Referring to FIG. 2, the ball spline nut 5 is cylindrical, and has a ball rolling groove 51 formed in its inner peripheral surface along the ball spline groove 3 of the composite shaft 4. A multiplicity of load-bearing balls B1 are rollably held between the ball spline groove 3 and the ball rolling groove 51. The ball spline nut 5 contains a holder 52 along its inner periphery. The holder 52 has a plurality of ball circulating paths 53, so that the balls B1 which have been rolling in a loaded zone may be circulated into an unloaded zone defined between the outer periphery of the holder 52 and the inner periphery of the ball spline nut 5.

The balls B1 are preloaded. They can be preloaded by, for example, forming the ball spline groove 3 and the ball rolling groove 51 in such a way that their circumferential phases may differ from each other. The preloaded balls enable the composite shaft 4 to be held against displacement out of position relative to the ball spline nut 5 not only in the radial direction, but in the direction of rotation as well.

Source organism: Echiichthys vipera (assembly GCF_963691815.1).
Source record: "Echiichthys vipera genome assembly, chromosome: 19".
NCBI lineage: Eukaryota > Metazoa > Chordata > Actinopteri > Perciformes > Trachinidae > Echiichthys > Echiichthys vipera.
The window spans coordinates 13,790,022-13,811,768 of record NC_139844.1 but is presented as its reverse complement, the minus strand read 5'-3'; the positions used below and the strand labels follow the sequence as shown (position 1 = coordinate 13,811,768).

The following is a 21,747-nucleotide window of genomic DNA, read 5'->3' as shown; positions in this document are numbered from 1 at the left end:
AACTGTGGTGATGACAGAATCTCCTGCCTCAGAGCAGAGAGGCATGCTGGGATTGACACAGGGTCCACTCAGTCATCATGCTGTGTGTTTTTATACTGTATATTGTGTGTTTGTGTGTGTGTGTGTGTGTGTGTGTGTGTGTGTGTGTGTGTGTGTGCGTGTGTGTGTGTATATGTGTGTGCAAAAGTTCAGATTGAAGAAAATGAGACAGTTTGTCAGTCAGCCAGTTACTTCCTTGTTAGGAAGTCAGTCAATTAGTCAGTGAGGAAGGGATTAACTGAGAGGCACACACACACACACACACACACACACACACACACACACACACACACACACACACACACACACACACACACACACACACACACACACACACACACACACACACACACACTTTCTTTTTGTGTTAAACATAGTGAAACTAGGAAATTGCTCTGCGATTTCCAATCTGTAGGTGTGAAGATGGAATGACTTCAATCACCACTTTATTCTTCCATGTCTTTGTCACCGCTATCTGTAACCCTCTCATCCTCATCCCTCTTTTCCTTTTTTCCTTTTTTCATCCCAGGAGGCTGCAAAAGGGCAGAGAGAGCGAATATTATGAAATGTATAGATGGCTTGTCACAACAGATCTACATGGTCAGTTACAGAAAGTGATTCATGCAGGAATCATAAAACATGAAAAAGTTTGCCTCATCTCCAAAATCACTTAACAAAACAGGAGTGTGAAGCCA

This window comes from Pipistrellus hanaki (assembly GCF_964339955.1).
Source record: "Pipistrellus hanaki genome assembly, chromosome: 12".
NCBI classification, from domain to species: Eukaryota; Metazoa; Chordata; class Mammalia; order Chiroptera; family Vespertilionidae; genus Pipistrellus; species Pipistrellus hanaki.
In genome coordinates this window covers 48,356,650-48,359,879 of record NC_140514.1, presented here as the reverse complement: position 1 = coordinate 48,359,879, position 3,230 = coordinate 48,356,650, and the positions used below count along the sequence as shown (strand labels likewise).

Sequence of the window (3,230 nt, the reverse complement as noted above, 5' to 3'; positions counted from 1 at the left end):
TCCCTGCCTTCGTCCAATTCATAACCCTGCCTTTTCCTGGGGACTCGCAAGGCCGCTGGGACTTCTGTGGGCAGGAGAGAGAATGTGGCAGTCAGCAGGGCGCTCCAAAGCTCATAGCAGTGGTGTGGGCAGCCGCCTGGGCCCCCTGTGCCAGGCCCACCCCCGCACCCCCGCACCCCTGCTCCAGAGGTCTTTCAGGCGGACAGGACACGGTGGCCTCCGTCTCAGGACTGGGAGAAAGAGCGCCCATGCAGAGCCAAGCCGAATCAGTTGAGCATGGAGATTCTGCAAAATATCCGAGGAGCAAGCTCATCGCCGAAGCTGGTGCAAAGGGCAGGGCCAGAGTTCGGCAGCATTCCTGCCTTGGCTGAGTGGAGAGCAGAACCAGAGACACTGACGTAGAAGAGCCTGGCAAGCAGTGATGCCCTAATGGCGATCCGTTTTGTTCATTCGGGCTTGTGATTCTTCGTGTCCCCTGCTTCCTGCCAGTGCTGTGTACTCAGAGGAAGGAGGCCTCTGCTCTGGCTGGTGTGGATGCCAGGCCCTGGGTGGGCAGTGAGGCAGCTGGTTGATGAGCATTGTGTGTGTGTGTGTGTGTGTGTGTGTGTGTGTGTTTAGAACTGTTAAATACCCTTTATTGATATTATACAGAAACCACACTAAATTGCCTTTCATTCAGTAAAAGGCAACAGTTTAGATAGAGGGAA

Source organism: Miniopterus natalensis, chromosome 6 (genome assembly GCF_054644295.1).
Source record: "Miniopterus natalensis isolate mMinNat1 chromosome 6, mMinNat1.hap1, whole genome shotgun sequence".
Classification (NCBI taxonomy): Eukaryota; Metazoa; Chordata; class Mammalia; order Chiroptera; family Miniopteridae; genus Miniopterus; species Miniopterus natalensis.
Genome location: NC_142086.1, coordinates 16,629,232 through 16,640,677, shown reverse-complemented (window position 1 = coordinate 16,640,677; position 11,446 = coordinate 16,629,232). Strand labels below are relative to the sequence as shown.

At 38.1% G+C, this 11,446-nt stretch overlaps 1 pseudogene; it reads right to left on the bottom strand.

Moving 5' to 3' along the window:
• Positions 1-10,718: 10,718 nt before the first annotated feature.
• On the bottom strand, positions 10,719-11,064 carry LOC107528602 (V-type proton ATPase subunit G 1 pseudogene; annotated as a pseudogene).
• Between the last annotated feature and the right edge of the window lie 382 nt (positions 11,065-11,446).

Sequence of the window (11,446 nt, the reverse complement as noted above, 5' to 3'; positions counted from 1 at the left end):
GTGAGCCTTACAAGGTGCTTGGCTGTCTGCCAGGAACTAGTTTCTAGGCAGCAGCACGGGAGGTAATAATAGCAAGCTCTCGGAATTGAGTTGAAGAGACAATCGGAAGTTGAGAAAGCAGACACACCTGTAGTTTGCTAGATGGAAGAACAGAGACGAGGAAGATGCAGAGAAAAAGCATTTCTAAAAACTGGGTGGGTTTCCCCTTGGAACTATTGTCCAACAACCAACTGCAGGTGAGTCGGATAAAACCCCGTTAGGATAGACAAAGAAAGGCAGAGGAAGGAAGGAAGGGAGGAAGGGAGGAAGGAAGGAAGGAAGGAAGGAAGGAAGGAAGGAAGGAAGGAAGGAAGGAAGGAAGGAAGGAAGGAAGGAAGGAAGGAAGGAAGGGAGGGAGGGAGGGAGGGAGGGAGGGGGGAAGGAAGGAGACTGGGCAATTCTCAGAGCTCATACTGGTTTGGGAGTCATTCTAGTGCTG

The ball screw nut 6 comprises a main body 62 and a pair of end caps 63 attached to the opposite ends, respectively, of the main body 62, as shown in FIG. 3. The main body 62 is substantially cylindrical, and has a ball screw groove 61 formed in its inner peripheral surface along the ball screw groove 2 formed in the outer peripheral surface of the composite shaft 4. The main body 62 has a ball escape hole 64 for circulating balls B2 interposed between the composite shaft 4 and the nut 6, while each end cap 63 has a direction changing path 65 which enables the balls B2 rolling along the ball screw groove of the composite shaft 4 to escape into the ball escape hole 64. The opposite ends of the ball screw groove 61 are connected by the ball escape hole 64 and the direction changing paths 65 to define an endless circulating path for the balls B2.